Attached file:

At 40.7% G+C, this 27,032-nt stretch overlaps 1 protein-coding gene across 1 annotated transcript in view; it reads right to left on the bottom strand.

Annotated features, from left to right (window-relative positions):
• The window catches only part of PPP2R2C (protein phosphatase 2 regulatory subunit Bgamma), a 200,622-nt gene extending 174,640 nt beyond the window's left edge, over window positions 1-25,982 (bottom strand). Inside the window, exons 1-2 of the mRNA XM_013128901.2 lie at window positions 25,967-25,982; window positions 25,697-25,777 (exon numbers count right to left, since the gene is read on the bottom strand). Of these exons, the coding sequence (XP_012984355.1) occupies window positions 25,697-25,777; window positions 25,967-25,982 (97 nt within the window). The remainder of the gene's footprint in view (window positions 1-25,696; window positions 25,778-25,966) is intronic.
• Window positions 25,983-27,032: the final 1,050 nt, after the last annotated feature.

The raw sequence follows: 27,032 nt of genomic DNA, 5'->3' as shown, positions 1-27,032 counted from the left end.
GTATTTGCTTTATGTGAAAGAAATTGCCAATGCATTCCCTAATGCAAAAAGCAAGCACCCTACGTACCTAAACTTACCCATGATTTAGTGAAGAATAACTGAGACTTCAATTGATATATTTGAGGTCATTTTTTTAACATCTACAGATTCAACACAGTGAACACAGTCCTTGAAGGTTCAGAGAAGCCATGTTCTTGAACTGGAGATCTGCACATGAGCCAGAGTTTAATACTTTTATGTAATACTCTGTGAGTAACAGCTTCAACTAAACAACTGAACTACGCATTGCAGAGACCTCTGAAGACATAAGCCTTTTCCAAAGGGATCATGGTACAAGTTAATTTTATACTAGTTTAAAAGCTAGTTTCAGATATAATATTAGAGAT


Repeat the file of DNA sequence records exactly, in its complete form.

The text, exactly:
At 40.7% G+C, this 27,032-nt stretch overlaps 1 protein-coding gene across 1 annotated transcript in view; it reads right to left on the bottom strand.

Annotated features, from left to right (window-relative positions):
• The window catches only part of PPP2R2C (protein phosphatase 2 regulatory subunit Bgamma), a 200,622-nt gene extending 174,640 nt beyond the window's left edge, over window positions 1-25,982 (bottom strand). Inside the window, exons 1-2 of the mRNA XM_013128901.2 lie at window positions 25,967-25,982; window positions 25,697-25,777 (exon numbers count right to left, since the gene is read on the bottom strand). Of these exons, the coding sequence (XP_012984355.1) occupies window positions 25,697-25,777; window positions 25,967-25,982 (97 nt within the window). The remainder of the gene's footprint in view (window positions 1-25,696; window positions 25,778-25,966) is intronic.
• Window positions 25,983-27,032: the final 1,050 nt, after the last annotated feature.

The raw sequence follows: 27,032 nt of genomic DNA, 5'->3' as shown, positions 1-27,032 counted from the left end.
GTATTTGCTTTATGTGAAAGAAATTGCCAATGCATTCCCTAATGCAAAAAGCAAGCACCCTACGTACCTAAACTTACCCATGATTTAGTGAAGAATAACTGAGACTTCAATTGATATATTTGAGGTCATTTTTTTAACATCTACAGATTCAACACAGTGAACACAGTCCTTGAAGGTTCAGAGAAGCCATGTTCTTGAACTGGAGATCTGCACATGAGCCAGAGTTTAATACTTTTATGTAATACTCTGTGAGTAACAGCTTCAACTAAACAACTGAACTACGCATTGCAGAGACCTCTGAAGACATAAGCCTTTTCCAAAGGGATCATGGTACAAGTTAATTTTATACTAGTTTAAAAGCTAGTTTCAGATATAATATTAGAGAT